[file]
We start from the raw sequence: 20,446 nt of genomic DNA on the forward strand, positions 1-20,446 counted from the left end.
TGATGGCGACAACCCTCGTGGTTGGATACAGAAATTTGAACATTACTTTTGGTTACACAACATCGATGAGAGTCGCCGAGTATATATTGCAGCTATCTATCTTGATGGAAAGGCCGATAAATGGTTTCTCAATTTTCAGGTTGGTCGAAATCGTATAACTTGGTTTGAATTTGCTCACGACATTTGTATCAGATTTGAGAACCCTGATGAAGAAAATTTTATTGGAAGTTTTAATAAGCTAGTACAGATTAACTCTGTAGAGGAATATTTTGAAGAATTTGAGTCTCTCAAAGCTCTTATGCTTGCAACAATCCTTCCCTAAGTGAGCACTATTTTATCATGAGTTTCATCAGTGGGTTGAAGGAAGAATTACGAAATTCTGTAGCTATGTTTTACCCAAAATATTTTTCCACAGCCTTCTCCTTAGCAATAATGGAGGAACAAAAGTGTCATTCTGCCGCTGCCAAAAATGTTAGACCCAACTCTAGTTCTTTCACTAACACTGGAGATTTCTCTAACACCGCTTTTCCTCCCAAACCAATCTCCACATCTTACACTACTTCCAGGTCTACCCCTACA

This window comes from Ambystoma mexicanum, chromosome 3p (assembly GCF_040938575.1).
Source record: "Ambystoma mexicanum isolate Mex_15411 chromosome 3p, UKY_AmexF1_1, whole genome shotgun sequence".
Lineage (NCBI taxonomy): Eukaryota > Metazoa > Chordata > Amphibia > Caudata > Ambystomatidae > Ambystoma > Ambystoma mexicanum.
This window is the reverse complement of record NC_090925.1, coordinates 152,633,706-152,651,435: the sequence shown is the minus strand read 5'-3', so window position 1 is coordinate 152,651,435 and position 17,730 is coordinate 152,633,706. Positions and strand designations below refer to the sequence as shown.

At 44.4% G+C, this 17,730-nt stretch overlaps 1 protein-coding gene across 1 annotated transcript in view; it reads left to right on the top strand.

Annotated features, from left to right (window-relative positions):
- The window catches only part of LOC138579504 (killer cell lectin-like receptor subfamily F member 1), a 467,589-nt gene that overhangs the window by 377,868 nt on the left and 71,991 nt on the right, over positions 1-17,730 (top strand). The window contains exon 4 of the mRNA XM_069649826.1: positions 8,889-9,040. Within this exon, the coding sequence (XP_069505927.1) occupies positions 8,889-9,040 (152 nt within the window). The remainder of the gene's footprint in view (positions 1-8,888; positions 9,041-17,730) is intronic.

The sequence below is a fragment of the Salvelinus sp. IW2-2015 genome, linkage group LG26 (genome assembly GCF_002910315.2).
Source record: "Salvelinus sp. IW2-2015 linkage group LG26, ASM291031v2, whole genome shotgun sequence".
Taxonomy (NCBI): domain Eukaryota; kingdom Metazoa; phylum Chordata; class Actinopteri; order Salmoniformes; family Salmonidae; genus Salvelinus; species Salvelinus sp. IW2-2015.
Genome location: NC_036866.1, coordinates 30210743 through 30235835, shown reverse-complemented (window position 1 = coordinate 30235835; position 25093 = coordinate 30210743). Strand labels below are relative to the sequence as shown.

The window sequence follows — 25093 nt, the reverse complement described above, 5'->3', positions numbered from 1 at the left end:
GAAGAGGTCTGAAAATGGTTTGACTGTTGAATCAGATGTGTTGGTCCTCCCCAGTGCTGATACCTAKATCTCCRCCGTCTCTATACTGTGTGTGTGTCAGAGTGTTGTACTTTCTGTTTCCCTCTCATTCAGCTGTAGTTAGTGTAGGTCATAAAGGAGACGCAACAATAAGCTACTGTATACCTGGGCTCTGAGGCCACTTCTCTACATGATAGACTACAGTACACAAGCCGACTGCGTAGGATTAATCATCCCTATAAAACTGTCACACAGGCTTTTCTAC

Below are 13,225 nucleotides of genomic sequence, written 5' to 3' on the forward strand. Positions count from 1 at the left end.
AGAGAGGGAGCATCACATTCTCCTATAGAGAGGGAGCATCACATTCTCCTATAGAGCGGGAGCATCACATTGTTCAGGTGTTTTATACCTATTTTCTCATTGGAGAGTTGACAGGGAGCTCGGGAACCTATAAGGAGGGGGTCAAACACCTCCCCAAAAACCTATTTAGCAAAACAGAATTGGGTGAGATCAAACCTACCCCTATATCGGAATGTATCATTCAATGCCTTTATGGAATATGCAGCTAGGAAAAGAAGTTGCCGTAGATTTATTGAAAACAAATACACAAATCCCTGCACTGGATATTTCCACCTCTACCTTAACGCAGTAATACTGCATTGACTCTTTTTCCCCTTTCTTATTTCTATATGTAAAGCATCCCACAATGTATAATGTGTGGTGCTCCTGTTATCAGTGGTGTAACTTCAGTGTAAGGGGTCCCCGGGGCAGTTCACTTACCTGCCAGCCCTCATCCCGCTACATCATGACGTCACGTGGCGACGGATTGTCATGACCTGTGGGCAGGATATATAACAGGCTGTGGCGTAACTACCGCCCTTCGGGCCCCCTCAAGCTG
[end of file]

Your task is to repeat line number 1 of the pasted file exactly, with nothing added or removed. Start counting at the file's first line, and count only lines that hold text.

We start from the raw sequence: 20,446 nt of genomic DNA on the forward strand, positions 1-20,446 counted from the left end.